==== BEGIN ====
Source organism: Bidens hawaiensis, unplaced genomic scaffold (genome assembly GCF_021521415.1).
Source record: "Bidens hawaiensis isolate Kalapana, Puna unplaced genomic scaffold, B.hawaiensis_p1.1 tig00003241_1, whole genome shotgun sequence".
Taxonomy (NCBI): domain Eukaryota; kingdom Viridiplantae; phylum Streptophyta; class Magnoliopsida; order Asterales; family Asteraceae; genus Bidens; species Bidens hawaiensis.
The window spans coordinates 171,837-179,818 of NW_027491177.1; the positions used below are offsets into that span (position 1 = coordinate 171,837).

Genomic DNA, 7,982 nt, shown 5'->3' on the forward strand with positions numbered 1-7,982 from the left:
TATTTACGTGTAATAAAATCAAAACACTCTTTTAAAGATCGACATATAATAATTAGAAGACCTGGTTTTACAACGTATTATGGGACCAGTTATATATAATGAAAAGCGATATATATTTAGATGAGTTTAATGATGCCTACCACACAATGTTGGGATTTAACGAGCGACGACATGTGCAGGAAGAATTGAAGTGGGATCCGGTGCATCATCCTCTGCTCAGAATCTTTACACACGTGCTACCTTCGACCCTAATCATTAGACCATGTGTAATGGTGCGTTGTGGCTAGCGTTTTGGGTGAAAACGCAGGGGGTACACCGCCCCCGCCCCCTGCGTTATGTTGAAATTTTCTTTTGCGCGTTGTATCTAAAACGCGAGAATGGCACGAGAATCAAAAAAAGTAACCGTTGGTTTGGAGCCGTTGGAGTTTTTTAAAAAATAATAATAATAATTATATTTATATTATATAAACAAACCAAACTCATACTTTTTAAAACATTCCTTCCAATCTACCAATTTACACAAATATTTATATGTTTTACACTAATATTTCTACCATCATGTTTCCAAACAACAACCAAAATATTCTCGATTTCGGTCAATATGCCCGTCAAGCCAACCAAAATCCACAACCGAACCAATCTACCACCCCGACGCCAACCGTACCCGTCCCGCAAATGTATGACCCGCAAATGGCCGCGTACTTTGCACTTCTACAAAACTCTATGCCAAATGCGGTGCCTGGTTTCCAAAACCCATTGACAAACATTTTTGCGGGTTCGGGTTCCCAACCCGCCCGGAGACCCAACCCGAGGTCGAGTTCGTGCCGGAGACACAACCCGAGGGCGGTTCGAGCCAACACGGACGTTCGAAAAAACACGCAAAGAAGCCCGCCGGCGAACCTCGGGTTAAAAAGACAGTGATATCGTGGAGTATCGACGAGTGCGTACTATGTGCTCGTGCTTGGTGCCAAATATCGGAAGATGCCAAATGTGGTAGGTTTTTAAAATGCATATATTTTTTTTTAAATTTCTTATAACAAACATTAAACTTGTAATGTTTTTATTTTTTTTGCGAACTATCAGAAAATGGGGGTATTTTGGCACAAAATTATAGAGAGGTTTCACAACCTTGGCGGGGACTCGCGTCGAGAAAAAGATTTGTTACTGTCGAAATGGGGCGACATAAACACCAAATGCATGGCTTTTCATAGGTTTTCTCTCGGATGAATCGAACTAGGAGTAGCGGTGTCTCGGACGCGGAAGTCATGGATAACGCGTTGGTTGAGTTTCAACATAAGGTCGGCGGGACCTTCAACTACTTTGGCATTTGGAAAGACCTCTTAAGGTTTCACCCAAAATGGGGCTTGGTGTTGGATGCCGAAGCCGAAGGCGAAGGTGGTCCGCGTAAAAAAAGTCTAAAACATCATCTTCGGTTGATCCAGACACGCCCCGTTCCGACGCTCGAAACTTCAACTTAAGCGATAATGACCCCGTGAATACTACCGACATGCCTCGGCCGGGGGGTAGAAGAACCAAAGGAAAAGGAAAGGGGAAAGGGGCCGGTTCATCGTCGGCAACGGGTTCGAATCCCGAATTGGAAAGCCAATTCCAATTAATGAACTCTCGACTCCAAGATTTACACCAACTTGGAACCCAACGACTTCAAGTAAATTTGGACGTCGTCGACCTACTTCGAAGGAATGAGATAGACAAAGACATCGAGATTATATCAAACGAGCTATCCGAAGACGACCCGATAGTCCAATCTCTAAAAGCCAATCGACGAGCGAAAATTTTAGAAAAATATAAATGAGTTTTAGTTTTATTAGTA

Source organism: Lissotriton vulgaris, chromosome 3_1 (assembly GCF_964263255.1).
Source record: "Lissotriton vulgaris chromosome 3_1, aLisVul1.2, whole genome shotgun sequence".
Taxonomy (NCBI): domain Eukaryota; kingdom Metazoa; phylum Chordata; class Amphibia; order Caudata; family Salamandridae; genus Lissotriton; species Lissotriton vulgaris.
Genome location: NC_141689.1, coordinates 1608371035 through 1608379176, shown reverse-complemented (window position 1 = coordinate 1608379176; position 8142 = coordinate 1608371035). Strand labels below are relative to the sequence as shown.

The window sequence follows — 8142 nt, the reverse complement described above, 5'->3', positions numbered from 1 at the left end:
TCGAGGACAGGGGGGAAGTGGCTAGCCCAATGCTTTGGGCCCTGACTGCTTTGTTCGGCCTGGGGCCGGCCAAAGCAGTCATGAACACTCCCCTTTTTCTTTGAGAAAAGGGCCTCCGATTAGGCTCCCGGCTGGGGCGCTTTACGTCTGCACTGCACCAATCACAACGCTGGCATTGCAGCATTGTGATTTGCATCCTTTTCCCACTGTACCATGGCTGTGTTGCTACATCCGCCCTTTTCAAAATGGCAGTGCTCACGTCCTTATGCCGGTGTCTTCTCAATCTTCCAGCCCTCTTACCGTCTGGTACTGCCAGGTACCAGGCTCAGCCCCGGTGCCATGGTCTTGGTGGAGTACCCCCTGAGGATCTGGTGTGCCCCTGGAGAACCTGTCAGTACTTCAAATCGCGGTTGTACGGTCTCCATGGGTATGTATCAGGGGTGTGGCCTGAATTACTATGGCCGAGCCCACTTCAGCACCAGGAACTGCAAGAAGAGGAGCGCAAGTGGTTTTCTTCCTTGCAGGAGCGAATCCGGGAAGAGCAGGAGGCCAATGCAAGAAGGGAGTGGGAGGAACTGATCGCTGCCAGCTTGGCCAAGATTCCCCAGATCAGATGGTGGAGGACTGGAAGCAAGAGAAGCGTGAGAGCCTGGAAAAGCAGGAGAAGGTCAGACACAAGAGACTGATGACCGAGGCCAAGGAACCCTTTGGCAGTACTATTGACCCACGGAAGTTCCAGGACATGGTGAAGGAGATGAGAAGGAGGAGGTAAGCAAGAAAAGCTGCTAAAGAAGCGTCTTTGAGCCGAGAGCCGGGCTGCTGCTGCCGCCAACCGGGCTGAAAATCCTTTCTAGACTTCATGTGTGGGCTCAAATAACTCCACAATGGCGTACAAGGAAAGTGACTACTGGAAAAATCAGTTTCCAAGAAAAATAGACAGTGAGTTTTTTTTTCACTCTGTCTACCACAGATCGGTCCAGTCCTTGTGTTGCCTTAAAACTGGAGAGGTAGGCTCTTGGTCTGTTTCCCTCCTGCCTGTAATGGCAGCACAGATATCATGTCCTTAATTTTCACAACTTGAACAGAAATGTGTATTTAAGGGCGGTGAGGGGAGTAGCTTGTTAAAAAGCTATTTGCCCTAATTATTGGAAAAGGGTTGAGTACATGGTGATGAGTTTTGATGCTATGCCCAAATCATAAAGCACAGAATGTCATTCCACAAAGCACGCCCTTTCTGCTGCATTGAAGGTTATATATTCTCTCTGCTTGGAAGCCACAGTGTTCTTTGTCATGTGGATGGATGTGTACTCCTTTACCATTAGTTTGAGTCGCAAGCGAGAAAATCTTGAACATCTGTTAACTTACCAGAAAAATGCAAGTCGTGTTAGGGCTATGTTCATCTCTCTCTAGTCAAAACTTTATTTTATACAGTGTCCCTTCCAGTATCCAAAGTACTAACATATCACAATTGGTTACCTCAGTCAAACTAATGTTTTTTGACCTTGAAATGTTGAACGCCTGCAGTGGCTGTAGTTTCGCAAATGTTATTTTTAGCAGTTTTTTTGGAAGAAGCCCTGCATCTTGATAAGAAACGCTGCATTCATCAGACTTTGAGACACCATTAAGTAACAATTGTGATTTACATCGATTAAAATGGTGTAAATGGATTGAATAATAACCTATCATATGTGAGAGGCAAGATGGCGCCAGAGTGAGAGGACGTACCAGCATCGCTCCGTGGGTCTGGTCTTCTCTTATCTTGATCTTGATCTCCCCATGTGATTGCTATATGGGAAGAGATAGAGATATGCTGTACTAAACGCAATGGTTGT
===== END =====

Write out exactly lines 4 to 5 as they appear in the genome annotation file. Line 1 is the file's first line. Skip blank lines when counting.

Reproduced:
The window spans coordinates 171,837-179,818 of NW_027491177.1; the positions used below are offsets into that span (position 1 = coordinate 171,837).

Genomic DNA, 7,982 nt, shown 5'->3' on the forward strand with positions numbered 1-7,982 from the left: